Published On: Sun, Aug 21st, 2016

British runner addresses rule change after 'emotional' loss to Semenya

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Lynsey Sharp wasn’t willing to blame her sixth-place finish in the women’s 800m final on the rule change that allowed Caster Semenya to compete in the race.

However, the British Olympian was inevitably asked about the decision, which allows hyperandrogenic athletes such as Semenya – who easily streaked past opponents in the back straight to win gold Saturday – to compete in the race.

“I have tried to avoid the issue all year,” Sharp admitted to reporters. “You can see how emotional it all was. We know how each other feels. It is out of our control and how much we rely on people at the top sorting it out. The public can see how difficult it is with the change of rule but all we can do is give it our best.”

Semenya’s participation was made possible by the Court of Arbitration for Sport’s decision to overturn an International Association of Athletics Federations’ rule requiring athletes with high levels of testosterone to take a pill designed to suppress hormones.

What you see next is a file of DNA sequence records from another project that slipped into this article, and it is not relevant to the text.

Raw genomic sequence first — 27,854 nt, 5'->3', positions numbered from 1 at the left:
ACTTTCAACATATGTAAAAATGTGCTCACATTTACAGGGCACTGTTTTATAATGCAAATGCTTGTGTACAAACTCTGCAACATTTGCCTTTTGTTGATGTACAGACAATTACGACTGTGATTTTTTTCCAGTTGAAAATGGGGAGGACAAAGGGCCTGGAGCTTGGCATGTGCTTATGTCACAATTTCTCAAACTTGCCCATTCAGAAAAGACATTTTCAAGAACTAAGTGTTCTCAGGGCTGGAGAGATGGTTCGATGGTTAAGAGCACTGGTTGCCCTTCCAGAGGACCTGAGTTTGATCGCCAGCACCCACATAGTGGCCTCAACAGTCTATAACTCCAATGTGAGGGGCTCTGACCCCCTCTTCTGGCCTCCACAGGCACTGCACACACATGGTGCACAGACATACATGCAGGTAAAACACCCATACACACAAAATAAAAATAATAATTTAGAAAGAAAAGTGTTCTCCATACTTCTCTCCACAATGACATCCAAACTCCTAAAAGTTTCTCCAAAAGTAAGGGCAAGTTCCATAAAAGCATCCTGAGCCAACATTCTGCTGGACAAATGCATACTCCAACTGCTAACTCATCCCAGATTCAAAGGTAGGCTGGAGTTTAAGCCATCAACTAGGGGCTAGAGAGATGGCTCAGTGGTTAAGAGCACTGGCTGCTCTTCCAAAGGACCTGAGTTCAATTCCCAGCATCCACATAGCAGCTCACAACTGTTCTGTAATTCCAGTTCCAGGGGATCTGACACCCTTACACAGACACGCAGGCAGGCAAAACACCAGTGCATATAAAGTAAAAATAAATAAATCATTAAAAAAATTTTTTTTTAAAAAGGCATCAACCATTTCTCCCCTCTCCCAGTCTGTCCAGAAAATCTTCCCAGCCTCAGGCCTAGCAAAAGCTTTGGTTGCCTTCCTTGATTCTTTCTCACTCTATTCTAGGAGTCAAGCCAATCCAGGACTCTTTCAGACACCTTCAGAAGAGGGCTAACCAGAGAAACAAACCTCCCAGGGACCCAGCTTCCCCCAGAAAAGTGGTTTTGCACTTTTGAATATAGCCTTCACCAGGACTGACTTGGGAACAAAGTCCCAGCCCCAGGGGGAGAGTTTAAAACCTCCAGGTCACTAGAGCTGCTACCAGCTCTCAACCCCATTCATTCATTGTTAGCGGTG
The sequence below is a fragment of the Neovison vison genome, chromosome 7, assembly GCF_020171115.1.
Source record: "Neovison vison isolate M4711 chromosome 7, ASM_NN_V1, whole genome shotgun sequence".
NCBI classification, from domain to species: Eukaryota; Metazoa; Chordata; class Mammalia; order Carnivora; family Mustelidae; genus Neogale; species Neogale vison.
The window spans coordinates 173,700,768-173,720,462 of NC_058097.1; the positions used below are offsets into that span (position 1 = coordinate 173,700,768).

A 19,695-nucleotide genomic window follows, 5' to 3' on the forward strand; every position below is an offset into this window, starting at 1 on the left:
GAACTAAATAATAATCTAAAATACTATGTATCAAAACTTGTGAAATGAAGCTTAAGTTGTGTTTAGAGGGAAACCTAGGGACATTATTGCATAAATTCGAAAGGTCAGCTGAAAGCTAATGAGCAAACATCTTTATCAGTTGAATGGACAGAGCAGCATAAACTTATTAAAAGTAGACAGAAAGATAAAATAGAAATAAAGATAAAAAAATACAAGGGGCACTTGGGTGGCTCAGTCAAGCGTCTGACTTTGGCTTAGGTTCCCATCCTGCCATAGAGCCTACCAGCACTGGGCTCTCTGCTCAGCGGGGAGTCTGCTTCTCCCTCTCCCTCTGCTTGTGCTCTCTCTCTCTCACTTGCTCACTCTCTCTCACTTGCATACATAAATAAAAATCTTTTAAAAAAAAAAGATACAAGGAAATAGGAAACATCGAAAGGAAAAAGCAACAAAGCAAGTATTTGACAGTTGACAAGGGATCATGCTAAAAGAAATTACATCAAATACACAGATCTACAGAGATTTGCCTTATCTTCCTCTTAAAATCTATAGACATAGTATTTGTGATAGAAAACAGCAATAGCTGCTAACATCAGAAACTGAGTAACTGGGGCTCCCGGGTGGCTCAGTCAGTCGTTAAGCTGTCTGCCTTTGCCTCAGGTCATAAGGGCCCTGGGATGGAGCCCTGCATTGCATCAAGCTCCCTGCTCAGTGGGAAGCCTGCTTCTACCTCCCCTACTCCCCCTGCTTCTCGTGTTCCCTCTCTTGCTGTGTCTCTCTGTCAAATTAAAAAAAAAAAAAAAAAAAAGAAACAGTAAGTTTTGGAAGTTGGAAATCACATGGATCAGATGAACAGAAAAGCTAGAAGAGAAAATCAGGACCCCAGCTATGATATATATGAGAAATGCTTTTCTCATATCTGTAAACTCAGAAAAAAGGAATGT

A day after failing to land on the podium, Sharp was still in high spirits, celebrating her personal best time in the 800m – and a new Scottish record.

“…To run faster than I ever have before in the Olympic final is the best I could do,” Sharp said in a message to her Twitter followers Sunday. “I’ve come a long way in the past four year. I’ incredibly proud of that.”

Despite the outcry from those critical of the decision allowing Semenya to compete, Sharp described the close relationship she has with the South African.

“I have tremendous respect for Caster. She is some I talk to regularly on the circuit. I have known and competed against her since 2008. Media and politics should not distract from her performance.”

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